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Status and Threats to Mugger Crocodile Crocodylus palustris Lesson, 1831 at Rani Tal, Shuklaphanta Wildlife Reserve, Nepal

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A study was carried out for preparing baseline information on water quality, population status and threats to Mugger crocodile, Crocodylus palustris Lesson at Rani Tal, Shuklaphanta Wildlife Reserve. Water quality analysis was conducted for three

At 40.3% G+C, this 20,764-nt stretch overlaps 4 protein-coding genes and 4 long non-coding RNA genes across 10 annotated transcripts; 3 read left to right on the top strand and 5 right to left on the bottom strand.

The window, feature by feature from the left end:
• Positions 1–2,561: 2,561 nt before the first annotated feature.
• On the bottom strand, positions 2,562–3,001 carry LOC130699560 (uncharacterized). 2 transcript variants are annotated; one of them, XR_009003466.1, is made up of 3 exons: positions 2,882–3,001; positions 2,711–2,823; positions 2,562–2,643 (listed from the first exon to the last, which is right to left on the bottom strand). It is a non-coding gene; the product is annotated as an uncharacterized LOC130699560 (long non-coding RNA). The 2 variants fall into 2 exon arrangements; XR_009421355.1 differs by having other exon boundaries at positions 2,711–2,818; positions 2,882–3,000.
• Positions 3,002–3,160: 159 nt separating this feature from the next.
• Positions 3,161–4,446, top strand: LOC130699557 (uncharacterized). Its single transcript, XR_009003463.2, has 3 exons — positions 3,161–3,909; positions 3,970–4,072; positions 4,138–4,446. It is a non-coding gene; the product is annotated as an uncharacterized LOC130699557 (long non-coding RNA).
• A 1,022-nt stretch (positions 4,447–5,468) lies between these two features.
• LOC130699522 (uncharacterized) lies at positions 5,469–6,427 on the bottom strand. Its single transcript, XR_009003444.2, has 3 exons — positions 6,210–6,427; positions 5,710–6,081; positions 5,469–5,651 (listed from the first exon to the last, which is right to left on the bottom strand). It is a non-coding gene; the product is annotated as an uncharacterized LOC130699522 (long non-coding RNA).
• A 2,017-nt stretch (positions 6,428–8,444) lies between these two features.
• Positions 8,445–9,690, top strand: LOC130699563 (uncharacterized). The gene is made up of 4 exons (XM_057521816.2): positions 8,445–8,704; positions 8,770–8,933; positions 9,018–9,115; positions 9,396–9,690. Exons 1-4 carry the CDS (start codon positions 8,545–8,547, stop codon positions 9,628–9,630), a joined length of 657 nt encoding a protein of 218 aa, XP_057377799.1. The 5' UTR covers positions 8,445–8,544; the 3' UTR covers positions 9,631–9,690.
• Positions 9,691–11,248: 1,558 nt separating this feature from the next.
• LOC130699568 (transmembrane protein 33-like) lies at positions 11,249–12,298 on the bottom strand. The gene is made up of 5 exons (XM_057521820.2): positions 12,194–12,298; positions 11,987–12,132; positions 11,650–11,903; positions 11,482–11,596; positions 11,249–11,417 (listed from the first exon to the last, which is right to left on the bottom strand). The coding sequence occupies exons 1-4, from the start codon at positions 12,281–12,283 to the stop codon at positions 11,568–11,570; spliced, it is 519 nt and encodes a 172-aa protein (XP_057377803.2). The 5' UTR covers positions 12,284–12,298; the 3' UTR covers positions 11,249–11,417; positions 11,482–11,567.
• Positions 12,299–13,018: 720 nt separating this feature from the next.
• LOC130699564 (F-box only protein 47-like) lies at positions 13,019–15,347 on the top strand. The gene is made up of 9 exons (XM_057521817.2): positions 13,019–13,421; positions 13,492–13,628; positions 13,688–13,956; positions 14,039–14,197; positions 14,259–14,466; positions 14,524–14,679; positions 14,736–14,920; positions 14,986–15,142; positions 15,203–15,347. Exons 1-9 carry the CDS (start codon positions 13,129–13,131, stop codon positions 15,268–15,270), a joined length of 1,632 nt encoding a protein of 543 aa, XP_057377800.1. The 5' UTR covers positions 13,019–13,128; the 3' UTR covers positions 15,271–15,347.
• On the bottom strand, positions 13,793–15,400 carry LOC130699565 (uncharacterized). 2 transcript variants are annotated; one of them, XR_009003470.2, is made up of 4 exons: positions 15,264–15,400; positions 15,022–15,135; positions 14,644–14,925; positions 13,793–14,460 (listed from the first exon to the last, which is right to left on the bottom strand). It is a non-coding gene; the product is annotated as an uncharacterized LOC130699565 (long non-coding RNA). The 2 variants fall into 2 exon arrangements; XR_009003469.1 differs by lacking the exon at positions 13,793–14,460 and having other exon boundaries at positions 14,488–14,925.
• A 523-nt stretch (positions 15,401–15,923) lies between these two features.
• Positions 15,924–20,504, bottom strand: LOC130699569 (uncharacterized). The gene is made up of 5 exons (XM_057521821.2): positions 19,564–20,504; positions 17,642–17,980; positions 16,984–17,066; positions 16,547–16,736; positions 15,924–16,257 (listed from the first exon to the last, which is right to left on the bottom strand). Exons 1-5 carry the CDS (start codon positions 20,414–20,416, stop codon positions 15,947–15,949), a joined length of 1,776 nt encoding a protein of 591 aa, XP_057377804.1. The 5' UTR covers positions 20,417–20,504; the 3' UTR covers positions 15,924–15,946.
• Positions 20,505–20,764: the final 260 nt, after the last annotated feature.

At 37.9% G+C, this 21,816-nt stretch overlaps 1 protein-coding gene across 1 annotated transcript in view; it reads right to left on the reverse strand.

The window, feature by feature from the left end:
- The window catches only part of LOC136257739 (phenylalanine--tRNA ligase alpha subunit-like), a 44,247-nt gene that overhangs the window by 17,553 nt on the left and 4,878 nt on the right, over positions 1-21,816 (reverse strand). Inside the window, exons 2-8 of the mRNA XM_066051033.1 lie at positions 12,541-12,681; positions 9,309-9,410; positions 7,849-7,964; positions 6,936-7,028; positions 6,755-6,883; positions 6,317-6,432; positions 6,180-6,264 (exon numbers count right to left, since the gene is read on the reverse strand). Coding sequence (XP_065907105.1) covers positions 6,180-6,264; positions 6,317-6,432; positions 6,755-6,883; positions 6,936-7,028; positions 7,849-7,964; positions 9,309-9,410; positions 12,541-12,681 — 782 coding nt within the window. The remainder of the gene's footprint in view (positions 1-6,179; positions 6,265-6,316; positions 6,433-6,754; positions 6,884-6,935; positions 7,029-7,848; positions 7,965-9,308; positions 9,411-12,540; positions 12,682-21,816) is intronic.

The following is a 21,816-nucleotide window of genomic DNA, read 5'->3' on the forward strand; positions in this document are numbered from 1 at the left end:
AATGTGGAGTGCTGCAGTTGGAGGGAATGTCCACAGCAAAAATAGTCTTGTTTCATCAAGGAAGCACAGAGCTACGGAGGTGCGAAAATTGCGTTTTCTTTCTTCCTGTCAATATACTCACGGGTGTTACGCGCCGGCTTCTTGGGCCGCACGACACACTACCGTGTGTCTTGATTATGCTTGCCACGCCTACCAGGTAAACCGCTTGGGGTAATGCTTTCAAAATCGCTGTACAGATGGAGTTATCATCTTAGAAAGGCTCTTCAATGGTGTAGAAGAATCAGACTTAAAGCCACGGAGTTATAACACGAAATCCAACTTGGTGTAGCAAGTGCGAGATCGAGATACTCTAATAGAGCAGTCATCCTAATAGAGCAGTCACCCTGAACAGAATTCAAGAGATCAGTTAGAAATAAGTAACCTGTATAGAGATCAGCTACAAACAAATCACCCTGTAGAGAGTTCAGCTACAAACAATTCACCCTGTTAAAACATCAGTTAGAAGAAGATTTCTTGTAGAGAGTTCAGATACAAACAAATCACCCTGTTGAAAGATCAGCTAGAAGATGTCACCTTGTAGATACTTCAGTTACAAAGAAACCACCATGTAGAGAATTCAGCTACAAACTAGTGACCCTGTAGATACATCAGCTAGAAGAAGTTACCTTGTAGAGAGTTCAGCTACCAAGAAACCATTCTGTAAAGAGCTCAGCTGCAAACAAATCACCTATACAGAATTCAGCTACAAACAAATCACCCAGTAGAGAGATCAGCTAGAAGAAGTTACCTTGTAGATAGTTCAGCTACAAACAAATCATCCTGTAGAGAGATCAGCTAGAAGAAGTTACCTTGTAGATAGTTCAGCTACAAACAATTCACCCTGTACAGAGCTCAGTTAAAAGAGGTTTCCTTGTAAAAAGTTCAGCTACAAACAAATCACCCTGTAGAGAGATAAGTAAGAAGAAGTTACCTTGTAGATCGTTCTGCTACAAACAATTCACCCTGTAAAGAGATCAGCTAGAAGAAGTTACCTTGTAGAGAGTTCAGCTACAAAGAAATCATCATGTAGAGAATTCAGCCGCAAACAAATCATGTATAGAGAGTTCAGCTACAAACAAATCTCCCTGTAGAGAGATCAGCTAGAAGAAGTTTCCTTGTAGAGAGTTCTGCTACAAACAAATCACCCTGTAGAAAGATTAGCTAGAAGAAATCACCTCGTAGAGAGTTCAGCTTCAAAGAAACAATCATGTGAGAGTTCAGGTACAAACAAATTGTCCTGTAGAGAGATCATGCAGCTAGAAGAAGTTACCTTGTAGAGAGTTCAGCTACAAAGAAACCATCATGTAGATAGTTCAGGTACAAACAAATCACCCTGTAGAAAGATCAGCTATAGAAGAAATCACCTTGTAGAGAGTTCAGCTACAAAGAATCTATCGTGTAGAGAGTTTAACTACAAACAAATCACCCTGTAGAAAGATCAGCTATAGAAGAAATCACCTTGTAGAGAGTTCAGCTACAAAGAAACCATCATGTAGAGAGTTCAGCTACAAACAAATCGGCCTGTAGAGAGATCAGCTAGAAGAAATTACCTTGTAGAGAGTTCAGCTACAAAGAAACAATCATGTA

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  125 Status and Threats to Mugger Crocodile Crocodylus palustris  Lesson,1831 at Rani Tal, Shuklaphanta Wildlife Reserve, Nepal Harish P. Bhatt 1 , Tej Bahadur Saund 2  and Jham Bahadur Thapa 1 1 Central Department of Environmental ScienceTribhuvan UniversityKirtipur, Kathmandu 2 Pancheswar Multipurpose Project  Anamnagar, Kathmandue-mail: bhattabhai@gmail.com  Abstract A study was carried out for preparing baseline information on water quality, population status and threats toMugger crocodile, Crocodylus palustris  Lesson at   Rani Tal, Shuklaphanta Wildlife Reserve. Water quality analysiswas conducted for three seasons (summer, autumn and winter) in the year 2008 - 2009. The study has found the physico-chemical contamination in the lake. The water quality parameters (dissolved oxygen, total hardness, freecarbon dioxide, biological oxygen demand and ammonia) exceeded the normal range to support the Muggers. Asurvey around the lake recorded four adult Mugger crocodiles (>180 cm body length) basking in sandy and muddy bank during the investigation period.   The lake is under pressure from diverse anthropogenic factors. The principalthreats to the Mugger crocodile include water pollution, habitat destruction, sedimentation, food shortage, eggcollection and seasonal fluctuation of water level. The total area and depth of the lake is diminishing due toencroachment by Phragmites karka  and flash flood during monsoon. Conservation and proper management of thelake are urgently required. Key words: Mugger crocodile, population status, threats, water quality Introduction Among the 23 species of crocodilian within its 4families, only two species, Mugger crocodile( Crocodylus palustris Lesson) and Gharial ( Gavialisgangeticus ) occur in Nepal. At smaller sizes theyoften eat aquatic insects, small fish and crustaceans,and as they grow larger they tend to eat morevertebrates, including fish, turtles, birds and mammals (Wagle 2010). Mugger crocodile is a semiaquatic, keystone and top carnivore of slow flowingfreshwater ecosystem and performs a vital service inthe aquatic ecosystem by distributing the nutrientsthroughout the water body resulting an increment inthe primary production and fish population (Mulozoki2000).Mugger crocodiles have several features thatdifferentiate them from other crocodiles. They havethe broadest snout of any member of their genus. Theygenerally reach maturity between 1.7 and 2.6 meters between the ages of six to ten years. The Mugger is ahole-nesting species, with egg-laying taking placeduring the annual dry season. Females become sexuallymature at approximately 1.8 - 2 m body length and lay25-30 eggs (Whitaker & Whitaker 1989).Mugger crocodile is principally restricted to the Indiansubcontinent where it may be found in variousfreshwater habitat types including rivers, lakes, and marshes (Whitaker 1987, Whitaker & Whitaker 1989).It is listed as a vulnerable species in the IUCN Red Data Book and is protected by law in all the countriesof its occurrence (Whitaker 1987).Historically, Mugger crocodile was relatively commonthroughout the Terai of Nepal in marshy lakes, pondsand small rivers (Groombridge 1982). The results of a1993 survey indicated that the Muggers were restricted to isolated populations, primarily in protected habitats Nepal Journal of Science and Technology Vol. 13, No. 1 (2012) 125-131  126of Shuklaphanta Wildlife Reserves, Bardiya and Chitwan National Park. Small number of individualswere known or suspected from the Mahakali, Bahuni Nala, Chaudhara, Karnali, Babai, Rapti, Narayani and Koshi River systems. Modification of the habitats byriver disruption and damming and mortality in fisheriesoperations were major problems (McEachern 1994).Andrews and McEachern (1994) estimated 200 wild C. palustris in 1993 in Nepal. Reduction of wetland areas,deposition of silt and sediments, eutrophication,deterioration of water quality, construction of damsand other anthropogenic factors are responsible for its population decline in Nepal (Shrestha 2001).To restore the rapidly dwindling population of crocodile in Nepal, since 1978, crocodile conservationefforts in Nepal began by establishing Gharial BreedingCenter at Kasara inside the Chitwan National Park.Over the interim years, the Gharial and Mugger crocodiles have been bred in captivity and released indifferent rivers like Narayani river (Wagle 2010).Information on the status and threats to C. palustris in Nepal is scanty. The physico-chemical parametersof water are very important for the composition,abundance and distribution of living organisms in theaquatic ecosystem. Abundance, diversity and distribution of animals are related to various physico-chemical biotic factors (Dutta & Malhotra 1986).Understanding the population status and identifyingthe threats to determine the vulnerability is foremoststep to start conservation measures for a species. Theoutcomes of this research may be used in formulatingan integrated conservation strategy for the Mugger crocodile. Study Area Rani Tal is a natural lake nestled in Sal forest located in eastern side of Shuklaphanta Wildlife Reserve,Kanchanpur, 18 km from the Majhgaun (headquarter of Shuklaphanta Wildlife Reserve) at 28 0 50.2’ N and 80 0 13.2’ E above 140 m asl (Bhandari 2009). This is a350 years old oxbow lake formed by shifting of Chaudhara river (DNPWC/PCP 2004). Lohani (2000) mentioned reduction in the lake’s area by 3 ha to that of 11ha (Bhandari 2009) due to encroachment by Phragmites karka . P. karka  having high colonization in Rani Tal may reduce the number of bird species. High evaporation rateof P.   karka  cover helps in drying Lakes (Wetzel 2001).  Nepal Journal of Science and Technology Vol. 13, No. 1 (2012) 125-131  127The climate of the area is sub-tropical. The averagetemperature during winter ranges from 10 - 20 o C& rises to 22 - 25 o C and reaches up to 40 o C in summer (DNPWC 2004). Monsoon season (June to September)comprises over 90% of the annual precipitation.The geology of the area is very similar to thegangetic alluvium. The soils vary to loamy sand,sandy loam, loam, silty loam and clay loam (Pradhan et al . 1967). The bottom soil contains high organicmatter whereas surrounding soil contains loworganic matter with highly acidic nature (Pokharel &Jun 2008). Methedology Baseline information on water quality, populationstatus and threats to Mugger crocodile was collected  between June 2008 and February 2009. A total of fivesampling sites including inlet, outlet and main water  bodies were selected. Physico-chemical analysis of water was conducted for three seasons (summer,autumn and winter) to determine the water quality of the lake. Similarly, to facilitate counting of Mugger,five sampling sites were selected based on thecomposition of soil and vegetation (Bogati 2003).Site 1:The bank of the lake covered by mud Site 2:The bank of the lake which contained sand mixed with black soilSite 3:The bank of the lake which contained sparsegrass on the sandy soil area (sandy bank)Site 4:The bank of the lake dominated by densegrass bank Site 5:The bank of the lake which contained water erosion prone areaUtilization of the resources, population status and threats to Mugger crocodile were studied by visualaid and questionnaire method. Different open ended questions were asked to 50 respondents includinglocal residents (i.e., Beldandi, Rauteli Bichuwa &Raikbar Bichuwa), leaders, government officers,shopkeepers, teachers, students and visitors. Water sampling and analysis Boats were used to reach the sampling sites and water samples (surface water) were collected from the siteswith the help of sterilized sampling bottles. Thesampling date and time were selected in such a manner that the impacts of rainfall was minimum (samplingsduring rainfall or immediately after the flooding wereavoided). The parameters like pH, temperature,transparency, conductivity, total alkalinity, hardness,dissolved oxygen, free carbon dioxide and chloridewere measured immediately on the site at the time of sampling. The other parameters were determined inthe laboratory where the samples were kept and  preserved in a refrigerator (Kelvinator, Model KCF 0310OS). All the physico-chemical parameters weredetermined according to the methods described inAPHA, AWWA and WEF (1998) and by Trivedi and Goel (1986). Survey for the mugger crocodile A continuous survey was conducted for 15 days inFebruary 2009. Direct observation was made to countthe population of Mugger crocodile using binocular (8×40 magnification) from the viewing towers and nearby tall trees.Muggers are amphibious in nature and can be counted  both in water and on the land. It is easier to count thenumber and estimate the size of crocodiles basking onland during day time particularly in post - winter and  pre - summer seasons (Rodgers 1991). Winter months,therefore are good times for counting crocodiles as inday time, they tend to bask in groups (Choudhary &Roy 1982, Rodgers 1991). Possible basking places werefrequently visited to explore the population status of the Mugger. To avoid double counting, differentnatural features like tall trees and Machans (viewingtowers) were used with the help of local staff and natureguides. The age class of Mugger was estimated visually as suggested by Rodgers (1991) as hatchling(< 50 cm), yearling/juvenile (50 - 120 cm), sub adult(120 - 180 cm), Adult (>180 cm), eyes only (for very far or difficult to estimate). Results and Discussion Population status Sporadic sightings of basking crocodiles were madeduring the investigation period. During whole survey period (10 th  to 24 th  February 2009), the highest number of Mugger crocodiles recorded was four individual basking in the sandy bank and mud bank of Rani Tal(Table 1). Number of Mugger crocodiles were sighted during cloudy days (10 th  - 16 th  February & 20 th - 22 nd  February).H.P. Bhatt et al./  Status and Threats.......  128 Water quality analysis Water temperature was maximum (28.90 ± 1.14 0 C) insummer and minimum (17.08 ± 0.39 0 C) in winter. Highwater temperature in summer might be due to high air temperature and greater light penetration. Natural bodies of water may exhibit seasonal and diurnalvariations, as well as vertical stratification intemperature, which is related with the change inatmospheric temperature (Kundangar et al. 1996).Temperature is a factor of great importance for aquaticecosystems as it affects the organisms as well as physical and chemical characteristics of water (Delince1992).The hydrogen ion concentration (pH) was maximum(7.70 ± 0.35) in winter and minimum (7.14 ± 0.40) insummer. Low pH during summer might be due to thedilution of alkaline substances and high turbidity. High pH during winter can be attributed to phytoplanktonmaximum causing excessive production of carbondioxide (Roy 1955, Sisodia & Moundiotiya 2006). A pHrange of 6.5 to 9 is best for majority of aquatic organisms(Wurts & Durborow 1992).The maximum value of conductivity in water was (358 ±14.83 µS) in summer and minimum (174 ± 26.08 µS) inautumn. Freshwater bodies should have 10 - 1000 microsiemens according to WHO (1970).The dissolved oxygen (DO) was maximum (7.52 ± 0.66mg/l) in winter and minimum (3.72 ± 0.54 mg/l) in summer.According to United States Environmental ProtectionAgency (USEPA 2000), DO (> 5 mg/l) is considered favorable for growth and activity of most aquaticorganisms. Low value of DO in summer is due to higher rate of decomposition of organic matter and limited flowof water in low oxygen holding environment due tohigh temperature (Rani et al . 2004). High Oxygencontent water is required for the survival of crocodiles.Low level of DO causes stress to the crocodile population reducing the aquatic diversity of organism(Shrestha 1983).The maximum value of free carbon dioxide was (39.44 ±1.89 mg/l) in summer and minimum (9.40 ± 2.23 mg/l) inwinter. Maximum concentration of Carbon dioxideduring summer could probably be associated withinflux of carbonic acid through rain water and activedecomposition of organic matter (Mishra et al . 1999).APHA (1998) recommends < 6 mg/l of free carbondioxide is suitable for aquatic and sub aquatic species.The maximum total alkalinity was 143.20 ± 14.18 mg/lin winter and minimum 119.60 ± 6.39 mg/l in summer.The high value of alkalinity during winter may be dueto increase in free Carbon dioxide as decomposition process. The low alkalinity during summer may bedue to dilution of water (Chakraborty et al . 1959). Atotal alkalinity of 20 mg/l or more is necessary for good community production (Wurts & Durborow1992).Total hardness was maximum (117.44 ± 13.00 mg/l) inwinter and minimum (94.80 ± 14.04 mg/l) in summer.Maximum total hardness in winter might be due tolow volume and slow current of water. Similar resultswere obtained by Misra et al . (1999) on limnologicalinvestigation of a freshwater tributary in Assam,India. Minimum quantity in summer may be due tomore dilution of water (Patralekh 1994). Hardness of 15 mg/l or above may be considered suitable for theanimals and plants (Swingle 1967).Chloride contents were found maximum in summer (32.04 ± 2.93 mg/l) while minimum in winter (29.20 ±3.03 mg/l). The maximum quantity of chloride contentrecorded in summer may be due to high temperatureand high rate of decomposition of organic matters.The chronic standard of chloride for aquatic life is230 mg/l (MPCA 2010). UN (1995) recommended >350 mg/l is harmful for aquatic animals.Total dissolved solids (TDS) was maximum (776 ± 69.86mg/l) in summer and minimum (440 ± 27.39 mg/l) inautumn. High concentration of TDS during summer may be due to addition of solids from runoff water.Government of Nepal (2009) recommended <2000 mg/ Date of sighting No. of observed individuals Size and Age class Observation site 17 th  Feb. 2009 4 Adult (>180 cm) Site 3 (Sandy bank) 18 th  Feb. 2009 4 Adult (>180 cm) Site 3 (Sandy bank) 19 th  Feb. 2009 4 Adult (>180 cm) Site 1 (Mud bank) 23 rd   Feb. 2009 4 Adult (>180 cm) Site 3 (Sandy bank) 24 th  Feb. 2009 4 Adult (>180 cm) Site 3 (Sandy bank) Table 1. Mugger crocodile population sighting Nepal Journal of Science and Technology Vol. 13, No. 1 (2012) 125-131  129l of TDS is desirable for freshwater organisms. Totalsuspended solids (TSS) was maximum (770 ± 70.00mg/l) in summer and minimum (241.40 ± 33.60 mg/l) inautumn. Government of Nepal (2009) recommended <20,000 mg/l of TSS desirable for aquatic organisms.The maximum concentration of NO 3- (1.74 ± 0.16 mg/l)in water was observed in autumn whereas the minimumvalue (0.51 ± 0.09 mg/l) in winter. UN (1995)recommended < 10 mg/l of NO 3- is desirable for freshwater aquatic and semi aquatic species.The maximum concentration of PO 4- (1.10 ± 0.24 mg/l)in water was observed in winter whereas the minimumvalue (0.31 ± 0.03 mg/l) in autumn. The seasonalvariation of orthophosphate of the lake might be dueto the fluctuation on surface runoff, weathering of rocks, soil decay and mineralization of plants and animals remains (Kennan & Job 1980). UN (1995)recommended a maximum orthophosphate of 0.4 mg/lsuitable for aquatic organisms.The maximum concentration of ammonia (0.08 ± 0.01mg/l) in water was observed in summer whereas theminimum value (0.05 ± 0.01 mg/l) in winter. The chronicun-ionized ammonia standard for aquatic life is 0.04mg/l. Ammonia at elevated levels in the un-ionized form(NH 3 ) is toxic to aquatic life (MPCA 2010).The maximum biological oxygen demand (BOD) was34.32 ± 2.30 mg/l in summer and minimum 14.60 ± 1.57mg/l in autumn. High BOD in summer might be due tohigh rate of organic decomposition and agriculturalrunoff. The agricultural lands of Beldandi, Raikbaar Bichuwa and Rauteli Bichuwa of Kanchanpur districtlie near the lake. There was a sharp decline in BOD inautumn and continued to be low through winter. Thismay be due to low temperature, which slows down themicrobial activity as reported by Bhatt et al.  (1999).According to UN (1995), 5 day BOD shouldn’t exceed 7 mg/l for common aquatic use by aquatic/semi aquaticanimals. High content of BOD causes oxygendepletion, which leads to the suffocation of the aquaticlife (Verma et al. 1984).Arsenic content was found to be nil during the study period. Government of Nepal (2009) has recommended that < 0.05 mg/l of arsenic is desirable for aquatic/semiaquatic use. Threats to the Mugger Crocodile The water quality parameters (dissolved oxygen, totalhardness, free carbon dioxide, orthophosphate, biological oxygen demand and ammonia) of Rani Talexceeded the normal range to support the Mugger crocodile. Poor water quality in monsoon seasoncauses significant death of hatchlings of crocodile.Six-hundred and five Gharial crocodile died of myoticinfections particularly in monsoon season in captivereared Gharials ( G. gangeticus ) in Kasara, Chitawan, Nepal due to poor water quality and extreme humidity(Maskey 1989). Lal (1982) reported the snout bonesrotting and falling of teeth in Gharial hatchlings due tomyotic infections.   Singh et al . (2001) noted rubbery of snout and hunch back condition occurrence in thecaptive Muggers is due to high level of calcium presence in the water.The lake is facing threats from various anthropogenicactivities in recent days. The seasonal fluctuation of water level of the lake is a threat to the Muggers. Lowwater level without replacement for long time causesthe infection by bacteria to the hatchling of crocodiles(Mishra et al . 1993).   Flash flood during rainy seasonfrom the surrounding agricultural land entering thelake with huge amount of silt (sedimentation) is another threat to Mugger. Excessive overloading in the lakemay cause the outbreak of the fungi, bacteria, whichare the main agents to cause many physiologicaldisorders in the crocodile such as kidney, spleen and liver diseases (Gaire 2007). The environmental change,change in water quality parameters causeabnormalities in crocodiles (Wataru 1976).Other anthropogenic threats to Mugger crocodile inRani Tal area include egg collection of Mugger crocodiles, illegal fishing in Rani lake by poisoning,illegal hunting of small mammals, fish and birds bylocal Tharus which may result in dearth of food to theMugger crocodile.  Acknowledgements This research project was funded by Western TeraiArc Landscape Complex Project (WTLCP),Kathmandu. Authors are thankful to Prof. Dr. UmakantRay Yadav, former Head of the Department, Departmentof Environmental science, Tribhuvan University,for providing necessary facilities during this work.We also thank Dev Raj Joshi for providing field assistance.H.P. Bhatt et al./  Status and Threats.......